Durbin Amendment Fight: Who's Ready, Who's Not?
A fight to repeal the so-called Durbin Amendment could put any effort to overhaul Dodd-Frank at risk, Mallory Duncan, senior vice president and counsel at the National Retail Federation warned Tuesday.
“There’s not an appetite to have this fight again,” Duncan said, in an interview.
However, credit union officials, who favor repeal, are gearing up for that fight.
The Financial CHOICE Act being pushed by House Financial Services Chairman Jeb Hensarling (R-Texas) would repeal the amendment.
The Durbin Amendment to Dodd-Frank placed a cap on credit card interchange fees. The common name of the cap comes from its principal sponsor, Sen. Richard Durbin (D-Ill.).
The cap was intended to help merchants and consumers as well as lower prices for retail customers. However, it hasn’t worked that way, according to credit unions and other opponents, who said that merchants haven’t passed that savings on to consumers.
But Duncan and supporters of the amendment said the cap has increased competition and quality. “It was a good thing for consumers and it was a good thing for merchants,” he said.
And Duncan warned that a fight over repeal of the amendment could overshadow any effort to amendment Dodd-Frank.
“There’s a very strong feeling on Capitol Hill that they don’t want this fight again,” he said. “We’re pretty confident [that] very few members want to re-legislate this fight.”
And he added this warning to Hensarling, “It’s rare that you see a chairman put a poison pill in his own bill.”
NRF officials said that amendment supporters that make up the Merchants Payment Coalition are in the nation’s capital this week to lobby against repeal.
Also, this week, NAFCU President/CEO B. Dan Berger wrote an op-ed in The Hill newspaper pushing repeal of the amendment.
“We know the amendment hasn’t helped American families,” he wrote. “It’s been seven years since retailers promised consumers that they’d pay less at the checkout counter if Congress put price caps on debit card fees Analysis of Federal Reserve data shows retailers have pocketed about $42 billion during this period, and shoppers are still waiting for those rollbacks.”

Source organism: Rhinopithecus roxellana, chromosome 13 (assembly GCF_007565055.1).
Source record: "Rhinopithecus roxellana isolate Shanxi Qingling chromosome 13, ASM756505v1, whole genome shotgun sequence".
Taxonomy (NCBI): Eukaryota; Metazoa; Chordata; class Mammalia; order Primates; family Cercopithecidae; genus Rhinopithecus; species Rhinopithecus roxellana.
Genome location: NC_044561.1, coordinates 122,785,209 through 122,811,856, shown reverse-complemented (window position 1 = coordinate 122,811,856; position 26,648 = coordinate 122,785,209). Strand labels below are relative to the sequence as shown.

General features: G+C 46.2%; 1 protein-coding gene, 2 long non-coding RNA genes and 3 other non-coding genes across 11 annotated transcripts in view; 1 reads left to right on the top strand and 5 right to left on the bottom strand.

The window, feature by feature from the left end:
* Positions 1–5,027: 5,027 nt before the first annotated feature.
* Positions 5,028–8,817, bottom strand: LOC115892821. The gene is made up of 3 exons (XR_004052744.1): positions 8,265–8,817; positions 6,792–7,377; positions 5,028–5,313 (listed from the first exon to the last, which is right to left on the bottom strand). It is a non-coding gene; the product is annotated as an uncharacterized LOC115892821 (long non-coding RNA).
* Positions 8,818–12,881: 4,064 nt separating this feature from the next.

Last year, CUNA officials wrote a letter to lawmakers pushing for repeal. “A so-called exemption was supposed to 'protect' small community banks and credit unions from the law’s harmful price controls,” the letter stated. “The Durbin Amendment has not delivered on any of these promises, providing benefits only to retailers, and must be repealed.”
However, even CUNA officials have conceded that Hensarling might have to jettison his plan to repeal the amendment in order to get his bill through the House.
Even if the repeal survives the House, Durbin last year made his position clear.
“Repeal of the Durbin Amendment will not happen on my watch,” Durbin said after then- Rep. Randy Neugebauer (R-Texas) introduced legislation to repeal the cap.
At the time, Durbin criticized efforts to reopen the fight over his plan. Instead, he accused the credit and debit card industries of instituting new, anticompetitive fees.
He accused Visa and MasterCard of creating new fees that would penalize small banks and credit unions and deter them from doing business with other card networks.
“Continued vigilance by Congress and regulators is necessary to help expose these rigged schemes and ensure that the credit and debit card systems operate fairly for all Americans,” Durbin said.